From her childhood days learning from Bruce Bowen at basketball camp to the 2021 NCAA Tournament championship game, Aari McDonald was on the rise. Last Thursday, she rose all the way to No. 3 in the WNBA Draft and will now take her talents to Atlanta.
McDonald was a special talent from the start, but exceeded the expectations surrounding her entering college when she was the No. 55 Hoop Gurlz recruit. She went from one of Kelsey Plum’s sidekicks at Washington to the focal point at Arizona, where she averaged a career-best 24.1 points per game as a redshirt sophomore in 2018-19.
The awards piled up for McDonald as a junior and then, as a senior, her exposure was taken to new heights during an incredible run to the national championship game for the Wildcats.
McDonald is from Fresno, Calif. (Bowen is also from that area), but playing in San Antonio for the NCAA Tournament may have had special meaning for her, seeing as that’s where Bowen won three NBA championships with the Spurs. McDonald scored 20, 17, 31, 33, 26 and 22 points in her six tourney games, with the 26-point effort coming in a big-time upset over UConn in the Final Four.
McDonald may have come up one shot shy of winning a national championship, but her impact on Arizona basketball will last forever and now she has a bright future in the WNBA. Expected to be the No. 5 pick in the draft, McDonald heard her name called two spots early.
“It’s been a lot going on, but through it all I never got too high, never got too low,” she said on draft night. “Even after losing in the NCAA Tournament, I was never too low. I always took it from the bright side, I took from the positive in my situation. This whole journey of getting drafted into the WNBA I’ve been happy and I’m feeling blessed.”
“I’ll bring a relentless effort on both ends of the floor, a scrappy style of play. I’m not afraid to do the dirty work, dive on the floor, I’m not afraid. I can set my teammates up, create my own shots. I’m very quick, a very pesky defender and I can shoot the ball a little bit.”
McDonald became the first Arizona player drafted in the first round and hopes to make her college head coach Adia Barnes, who also played in the WNBA, proud.
“I’m excited to be the first,” McDonald said. “I’m paving the way for all the future Wildcats out there. … I thank my coaches and my teammates for putting me into successful positions. I appreciate them for that.”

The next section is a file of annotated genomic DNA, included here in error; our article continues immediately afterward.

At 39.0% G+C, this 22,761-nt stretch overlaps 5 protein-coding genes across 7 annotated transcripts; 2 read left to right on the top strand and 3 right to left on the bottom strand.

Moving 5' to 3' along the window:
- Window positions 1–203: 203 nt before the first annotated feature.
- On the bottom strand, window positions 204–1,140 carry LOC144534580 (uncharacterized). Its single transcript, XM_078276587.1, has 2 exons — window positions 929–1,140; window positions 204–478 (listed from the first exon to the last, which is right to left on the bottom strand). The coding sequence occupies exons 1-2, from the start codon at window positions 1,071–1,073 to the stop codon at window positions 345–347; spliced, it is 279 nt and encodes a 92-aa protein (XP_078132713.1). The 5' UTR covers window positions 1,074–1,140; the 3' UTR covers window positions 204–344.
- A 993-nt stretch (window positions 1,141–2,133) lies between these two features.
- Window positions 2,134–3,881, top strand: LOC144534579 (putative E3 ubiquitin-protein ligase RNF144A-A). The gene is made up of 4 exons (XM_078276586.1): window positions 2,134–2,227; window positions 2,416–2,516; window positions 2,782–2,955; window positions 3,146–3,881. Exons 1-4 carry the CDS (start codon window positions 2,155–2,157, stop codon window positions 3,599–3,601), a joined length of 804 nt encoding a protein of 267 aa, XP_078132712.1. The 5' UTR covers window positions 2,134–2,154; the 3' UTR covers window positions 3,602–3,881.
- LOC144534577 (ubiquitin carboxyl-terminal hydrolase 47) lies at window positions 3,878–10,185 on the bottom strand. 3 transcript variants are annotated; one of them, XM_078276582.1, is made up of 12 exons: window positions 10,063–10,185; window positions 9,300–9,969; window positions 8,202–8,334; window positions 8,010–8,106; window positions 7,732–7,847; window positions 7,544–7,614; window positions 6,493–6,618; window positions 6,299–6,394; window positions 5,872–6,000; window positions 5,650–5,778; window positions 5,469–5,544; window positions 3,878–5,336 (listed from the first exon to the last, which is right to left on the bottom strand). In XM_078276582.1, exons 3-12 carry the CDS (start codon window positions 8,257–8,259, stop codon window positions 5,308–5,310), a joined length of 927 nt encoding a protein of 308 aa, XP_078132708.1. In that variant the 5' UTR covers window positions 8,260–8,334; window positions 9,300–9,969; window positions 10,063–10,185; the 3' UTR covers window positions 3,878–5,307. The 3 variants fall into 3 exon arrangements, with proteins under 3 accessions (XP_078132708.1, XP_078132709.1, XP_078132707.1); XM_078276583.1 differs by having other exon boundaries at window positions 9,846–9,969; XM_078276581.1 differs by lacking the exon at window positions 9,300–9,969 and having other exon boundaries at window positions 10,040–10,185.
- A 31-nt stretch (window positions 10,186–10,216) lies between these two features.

The Dream were part of a tight race between them, the Washington Mystics and the Dallas Wings for the final playoff spot in 2020. They came up short of the postseason, despite a phenomenal season from Most Improved Player Betnijah Laney.
Now that Laney is a member of the New York Liberty, 2020’s No. 4 pick, Chennedy Carter, will be expected to become even more of a star than she was during a rookie season that saw her miss six games due to injury but still finish second in Rookie of the Year voting. Carter is a prolific scoring guard just like McDonald and together they could form a lethal duo in Atlanta’s backcourt.
“You just saying my name and Chennedy’s, that sounds scary already and we haven’t even touched the court together yet,” McDonald said. “Watched Chennedy a lot in her collegiate years and in her first pro year. I’m just really excited to play with her. Also, Courtney Williams. I can’t wait to get to practice with them.”
The Dream’s Tiffany Hayes, who opted out of the 2020 season, will be back and is also expected to be a star. On Sunday she scored 29 points for Perfumerias Avenida in a losing effort in the EuroLeague Women championship game, proving that she is still at the top of her game and can compete with the WNBA’s best, a handful of whom play for EuroLeague champ UMMC Ekaterinburg. Atlanta also added key frontcourt pieces in Cheyenne Parker and Tianna Hawkins through free agency, giving it a team that could compete for a playoff spot again.
For now, McDonald is content being part of the WNBA and knowing that she brought some Arizona fans with her.
“I’m just happy I can be a part of that,” she said. “People have started watching. I’m going to tell them to pass it on.”